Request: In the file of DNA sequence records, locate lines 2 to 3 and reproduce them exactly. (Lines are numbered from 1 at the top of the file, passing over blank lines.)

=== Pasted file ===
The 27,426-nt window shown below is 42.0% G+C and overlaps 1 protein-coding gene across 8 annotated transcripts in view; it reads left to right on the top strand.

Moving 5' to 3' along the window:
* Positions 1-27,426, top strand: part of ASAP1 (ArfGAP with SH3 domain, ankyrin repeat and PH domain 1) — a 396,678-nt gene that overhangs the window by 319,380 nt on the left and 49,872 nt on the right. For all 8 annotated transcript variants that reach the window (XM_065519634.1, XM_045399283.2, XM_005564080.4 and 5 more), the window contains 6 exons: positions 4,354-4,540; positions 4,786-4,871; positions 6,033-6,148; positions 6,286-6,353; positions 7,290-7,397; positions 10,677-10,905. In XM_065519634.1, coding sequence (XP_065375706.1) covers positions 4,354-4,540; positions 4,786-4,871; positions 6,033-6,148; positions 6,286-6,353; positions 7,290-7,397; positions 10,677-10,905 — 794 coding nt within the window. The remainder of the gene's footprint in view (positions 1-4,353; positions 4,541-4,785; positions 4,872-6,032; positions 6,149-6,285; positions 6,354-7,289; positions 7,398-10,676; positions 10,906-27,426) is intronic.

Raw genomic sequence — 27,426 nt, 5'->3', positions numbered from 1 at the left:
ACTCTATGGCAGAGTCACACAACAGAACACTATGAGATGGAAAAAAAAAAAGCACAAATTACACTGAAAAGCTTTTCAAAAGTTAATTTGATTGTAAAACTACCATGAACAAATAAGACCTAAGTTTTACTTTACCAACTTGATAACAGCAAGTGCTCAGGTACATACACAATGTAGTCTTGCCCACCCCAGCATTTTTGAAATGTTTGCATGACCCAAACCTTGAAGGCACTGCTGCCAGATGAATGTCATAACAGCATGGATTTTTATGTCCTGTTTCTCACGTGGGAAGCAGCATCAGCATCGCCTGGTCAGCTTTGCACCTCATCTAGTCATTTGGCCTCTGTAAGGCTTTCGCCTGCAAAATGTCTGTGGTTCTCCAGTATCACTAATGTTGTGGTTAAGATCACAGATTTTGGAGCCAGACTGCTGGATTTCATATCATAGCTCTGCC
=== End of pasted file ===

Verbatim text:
Moving 5' to 3' along the window:
* Positions 1-27,426, top strand: part of ASAP1 (ArfGAP with SH3 domain, ankyrin repeat and PH domain 1) — a 396,678-nt gene that overhangs the window by 319,380 nt on the left and 49,872 nt on the right. For all 8 annotated transcript variants that reach the window (XM_065519634.1, XM_045399283.2, XM_005564080.4 and 5 more), the window contains 6 exons: positions 4,354-4,540; positions 4,786-4,871; positions 6,033-6,148; positions 6,286-6,353; positions 7,290-7,397; positions 10,677-10,905. In XM_065519634.1, coding sequence (XP_065375706.1) covers positions 4,354-4,540; positions 4,786-4,871; positions 6,033-6,148; positions 6,286-6,353; positions 7,290-7,397; positions 10,677-10,905 — 794 coding nt within the window. The remainder of the gene's footprint in view (positions 1-4,353; positions 4,541-4,785; positions 4,872-6,032; positions 6,149-6,285; positions 6,354-7,289; positions 7,398-10,676; positions 10,906-27,426) is intronic.